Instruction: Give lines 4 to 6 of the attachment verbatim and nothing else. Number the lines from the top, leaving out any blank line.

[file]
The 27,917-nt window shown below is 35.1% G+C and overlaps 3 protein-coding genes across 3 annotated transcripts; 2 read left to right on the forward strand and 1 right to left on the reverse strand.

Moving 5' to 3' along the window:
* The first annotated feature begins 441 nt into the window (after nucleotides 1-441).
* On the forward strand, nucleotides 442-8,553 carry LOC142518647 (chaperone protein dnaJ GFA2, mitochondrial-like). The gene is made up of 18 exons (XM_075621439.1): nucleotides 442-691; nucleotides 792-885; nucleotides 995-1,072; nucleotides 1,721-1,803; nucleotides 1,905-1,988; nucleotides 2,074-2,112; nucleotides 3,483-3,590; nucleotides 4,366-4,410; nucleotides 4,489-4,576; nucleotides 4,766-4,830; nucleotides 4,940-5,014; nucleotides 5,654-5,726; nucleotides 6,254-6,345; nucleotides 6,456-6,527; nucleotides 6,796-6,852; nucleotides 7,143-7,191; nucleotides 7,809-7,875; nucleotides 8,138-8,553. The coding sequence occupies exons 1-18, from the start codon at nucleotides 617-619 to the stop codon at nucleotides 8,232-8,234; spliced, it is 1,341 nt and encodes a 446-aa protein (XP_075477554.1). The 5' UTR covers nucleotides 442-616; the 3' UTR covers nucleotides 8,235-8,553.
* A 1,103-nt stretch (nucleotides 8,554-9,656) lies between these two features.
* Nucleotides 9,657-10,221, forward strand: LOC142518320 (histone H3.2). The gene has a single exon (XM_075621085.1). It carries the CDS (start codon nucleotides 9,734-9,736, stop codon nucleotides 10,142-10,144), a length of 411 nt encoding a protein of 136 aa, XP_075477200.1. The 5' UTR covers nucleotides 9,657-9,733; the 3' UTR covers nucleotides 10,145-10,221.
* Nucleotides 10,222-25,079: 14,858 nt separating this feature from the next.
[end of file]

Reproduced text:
* On the forward strand, nucleotides 442-8,553 carry LOC142518647 (chaperone protein dnaJ GFA2, mitochondrial-like). The gene is made up of 18 exons (XM_075621439.1): nucleotides 442-691; nucleotides 792-885; nucleotides 995-1,072; nucleotides 1,721-1,803; nucleotides 1,905-1,988; nucleotides 2,074-2,112; nucleotides 3,483-3,590; nucleotides 4,366-4,410; nucleotides 4,489-4,576; nucleotides 4,766-4,830; nucleotides 4,940-5,014; nucleotides 5,654-5,726; nucleotides 6,254-6,345; nucleotides 6,456-6,527; nucleotides 6,796-6,852; nucleotides 7,143-7,191; nucleotides 7,809-7,875; nucleotides 8,138-8,553. The coding sequence occupies exons 1-18, from the start codon at nucleotides 617-619 to the stop codon at nucleotides 8,232-8,234; spliced, it is 1,341 nt and encodes a 446-aa protein (XP_075477554.1). The 5' UTR covers nucleotides 442-616; the 3' UTR covers nucleotides 8,235-8,553.
* A 1,103-nt stretch (nucleotides 8,554-9,656) lies between these two features.
* Nucleotides 9,657-10,221, forward strand: LOC142518320 (histone H3.2). The gene has a single exon (XM_075621085.1). It carries the CDS (start codon nucleotides 9,734-9,736, stop codon nucleotides 10,142-10,144), a length of 411 nt encoding a protein of 136 aa, XP_075477200.1. The 5' UTR covers nucleotides 9,657-9,733; the 3' UTR covers nucleotides 10,145-10,221.